I have a non lowered (yet) M3 LR AWD with the 18" stock wheels and yesterday I accurately measured the wheel gap at the front and the back.
Front: 5,9mm (2,32 inch)
Back: 6,6mm (2,60 inch)

So stock, the front is lower than the back. Like it should be. At least, on an AWD!

The car of @BAven8068 certainly looks a little lower at the back. I dont know if that already was the case when you got it...
Maybe Tesla uses the same springs on a RWD and AWD and since the AWD is heavier in the front it is a little lower there.
just my 2 cents of thought...
 

BAven8068

Member
Nov 5, 2016
208
193
Chicago
I have a non lowered (yet) M3 LR AWD with the 18" stock wheels and yesterday I accurately measured the wheel gap at the front and the back.
Front: 5,9mm (2,32 inch)
Back: 6,6mm (2,60 inch)

So stock, the front is lower than the back. Like it should be. At least, on an AWD!

The car of @BAven8068 certainly looks a little lower at the back. I dont know if that already was the case when you got it...
Maybe Tesla uses the same springs on a RWD and AWD and since the AWD is heavier in the front it is a little lower there.
just my 2 cents of thought...

I never measured the car when it was on stock springs, but I do know that both gaps were awkwardly large.

I think the appearance of the rear being lower on the aftermarket springs isn’t really the case. The car overall seems level but to me the front fender opening is just larger therefore giving it the look of being higher.

In order to get the same gap size in the front and the rear you would have to have the front sit lower.
 

T34ME

Active Member
Mar 31, 2016
2,262
3,872
Inland Empire
What's the biggest disadvantage to lowering the car?
Potential scraping on driveways, speed bumps, dips at intersections, and bumper stops. I have to take my driveway approach at an angle or else my stock height 3 will scrape. City will not let me modify my driveway approach because it is city ordinance to facilitate drainage. YMMV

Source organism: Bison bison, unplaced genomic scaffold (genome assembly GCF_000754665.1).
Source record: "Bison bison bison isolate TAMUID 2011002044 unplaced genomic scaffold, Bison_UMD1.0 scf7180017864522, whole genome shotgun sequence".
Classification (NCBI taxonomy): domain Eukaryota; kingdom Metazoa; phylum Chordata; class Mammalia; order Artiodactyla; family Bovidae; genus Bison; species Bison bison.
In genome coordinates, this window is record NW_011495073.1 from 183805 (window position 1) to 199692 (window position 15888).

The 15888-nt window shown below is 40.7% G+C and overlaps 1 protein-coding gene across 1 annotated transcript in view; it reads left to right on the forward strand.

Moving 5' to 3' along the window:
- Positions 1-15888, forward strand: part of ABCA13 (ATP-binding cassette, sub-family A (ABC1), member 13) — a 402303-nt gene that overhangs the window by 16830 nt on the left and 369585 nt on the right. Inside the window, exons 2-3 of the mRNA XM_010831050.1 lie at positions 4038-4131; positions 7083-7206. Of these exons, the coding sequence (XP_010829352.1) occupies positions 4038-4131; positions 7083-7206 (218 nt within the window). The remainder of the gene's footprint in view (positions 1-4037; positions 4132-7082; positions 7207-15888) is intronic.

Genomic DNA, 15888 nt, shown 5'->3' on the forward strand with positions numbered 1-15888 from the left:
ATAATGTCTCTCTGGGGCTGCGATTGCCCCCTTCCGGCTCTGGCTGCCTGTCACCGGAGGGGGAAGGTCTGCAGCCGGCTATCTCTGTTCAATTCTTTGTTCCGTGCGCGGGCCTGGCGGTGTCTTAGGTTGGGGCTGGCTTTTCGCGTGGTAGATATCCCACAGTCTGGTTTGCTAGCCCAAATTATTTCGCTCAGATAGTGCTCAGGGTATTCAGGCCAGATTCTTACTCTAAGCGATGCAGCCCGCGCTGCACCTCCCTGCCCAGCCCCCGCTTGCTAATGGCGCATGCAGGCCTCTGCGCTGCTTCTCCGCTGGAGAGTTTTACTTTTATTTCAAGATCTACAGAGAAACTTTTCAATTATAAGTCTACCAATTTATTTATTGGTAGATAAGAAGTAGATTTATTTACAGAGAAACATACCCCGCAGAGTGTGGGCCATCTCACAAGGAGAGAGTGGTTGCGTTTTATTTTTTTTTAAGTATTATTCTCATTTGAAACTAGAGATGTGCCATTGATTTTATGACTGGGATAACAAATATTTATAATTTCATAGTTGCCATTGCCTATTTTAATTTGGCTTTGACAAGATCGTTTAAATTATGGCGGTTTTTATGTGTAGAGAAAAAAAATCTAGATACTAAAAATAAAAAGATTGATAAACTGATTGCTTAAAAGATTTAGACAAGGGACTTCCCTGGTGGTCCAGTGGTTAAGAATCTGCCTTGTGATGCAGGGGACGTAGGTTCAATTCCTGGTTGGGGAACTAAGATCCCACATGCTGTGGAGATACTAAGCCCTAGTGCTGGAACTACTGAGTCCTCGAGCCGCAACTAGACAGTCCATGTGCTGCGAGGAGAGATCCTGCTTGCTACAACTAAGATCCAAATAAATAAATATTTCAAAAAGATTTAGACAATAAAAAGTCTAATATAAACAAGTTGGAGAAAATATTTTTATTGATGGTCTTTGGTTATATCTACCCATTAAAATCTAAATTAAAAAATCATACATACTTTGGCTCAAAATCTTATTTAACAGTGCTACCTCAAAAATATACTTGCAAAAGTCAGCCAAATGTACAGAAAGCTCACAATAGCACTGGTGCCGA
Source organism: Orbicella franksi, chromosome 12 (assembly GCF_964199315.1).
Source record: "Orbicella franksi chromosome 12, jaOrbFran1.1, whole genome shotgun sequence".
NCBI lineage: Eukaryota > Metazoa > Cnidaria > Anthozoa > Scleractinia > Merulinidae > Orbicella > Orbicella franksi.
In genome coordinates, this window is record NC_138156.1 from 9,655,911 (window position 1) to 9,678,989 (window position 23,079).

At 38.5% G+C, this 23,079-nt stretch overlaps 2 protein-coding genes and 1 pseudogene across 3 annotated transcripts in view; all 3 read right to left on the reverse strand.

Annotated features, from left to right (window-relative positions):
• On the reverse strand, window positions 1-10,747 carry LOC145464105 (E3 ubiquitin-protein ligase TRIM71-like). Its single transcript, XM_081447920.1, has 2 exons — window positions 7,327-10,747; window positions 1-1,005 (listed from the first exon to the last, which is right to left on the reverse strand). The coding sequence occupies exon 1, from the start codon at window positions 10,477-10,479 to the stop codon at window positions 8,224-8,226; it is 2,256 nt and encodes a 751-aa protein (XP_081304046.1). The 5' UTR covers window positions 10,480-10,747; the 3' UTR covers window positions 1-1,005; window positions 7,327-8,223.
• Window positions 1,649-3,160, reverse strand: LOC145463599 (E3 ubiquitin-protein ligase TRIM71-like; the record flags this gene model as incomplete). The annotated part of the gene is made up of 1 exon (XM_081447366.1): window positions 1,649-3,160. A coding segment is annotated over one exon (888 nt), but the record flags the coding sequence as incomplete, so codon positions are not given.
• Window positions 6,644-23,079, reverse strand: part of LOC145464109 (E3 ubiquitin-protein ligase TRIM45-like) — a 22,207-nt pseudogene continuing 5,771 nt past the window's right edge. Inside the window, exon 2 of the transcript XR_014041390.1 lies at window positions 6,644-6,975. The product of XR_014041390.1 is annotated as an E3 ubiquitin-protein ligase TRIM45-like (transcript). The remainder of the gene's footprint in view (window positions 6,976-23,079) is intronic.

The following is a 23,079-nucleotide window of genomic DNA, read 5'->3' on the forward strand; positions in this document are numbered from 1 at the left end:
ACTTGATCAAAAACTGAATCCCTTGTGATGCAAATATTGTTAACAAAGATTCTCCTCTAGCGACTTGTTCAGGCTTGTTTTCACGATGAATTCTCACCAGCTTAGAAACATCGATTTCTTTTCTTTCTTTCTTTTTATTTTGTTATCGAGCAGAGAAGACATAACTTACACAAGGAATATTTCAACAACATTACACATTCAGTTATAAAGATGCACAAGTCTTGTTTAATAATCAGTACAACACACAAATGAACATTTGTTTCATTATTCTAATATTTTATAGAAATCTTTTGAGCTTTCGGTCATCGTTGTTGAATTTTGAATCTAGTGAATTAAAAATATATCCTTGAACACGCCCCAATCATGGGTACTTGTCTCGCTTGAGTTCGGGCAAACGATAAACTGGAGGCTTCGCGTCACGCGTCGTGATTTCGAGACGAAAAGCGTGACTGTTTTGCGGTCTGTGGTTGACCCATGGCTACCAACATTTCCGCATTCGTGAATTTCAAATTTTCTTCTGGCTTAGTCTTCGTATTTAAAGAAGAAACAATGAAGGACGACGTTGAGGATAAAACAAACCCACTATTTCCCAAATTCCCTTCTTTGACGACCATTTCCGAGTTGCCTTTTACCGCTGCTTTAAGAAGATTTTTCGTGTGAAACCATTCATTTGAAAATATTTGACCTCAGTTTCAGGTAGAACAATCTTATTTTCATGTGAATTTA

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DeHakkelaar

Active Member
Dec 18, 2018
1,631
799
Netherlands
I never measured the car when it was on stock springs, but I do know that both gaps were awkwardly large.

I think the appearance of the rear being lower on the aftermarket springs isn’t really the case. The car overall seems level but to me the front fender opening is just larger therefore giving it the look of being higher.

What about just measure it like I did? :)

Just put/slide a strip of straight metal flat on top of the tire and make it stick out enough. Then use for example a caliper to measure the distance to the car.
 

BAven8068

Member
Nov 5, 2016
208
193
Chicago
What about just measure it like I did? :)

Just put/slide a strip of straight metal flat on top of the tire and make it stick out enough. Then use for example a caliper to measure the distance to the car.

I don't need to measure it to know that the gap between tire and fender is larger in the front than the same gap in the back, but this has nothing to do with determining if the car is level from to back to front. Again you can have the fender wells cut differently and that throws your measure measurement off with your method. The front fender well is not an identical shape and size to the rear fender.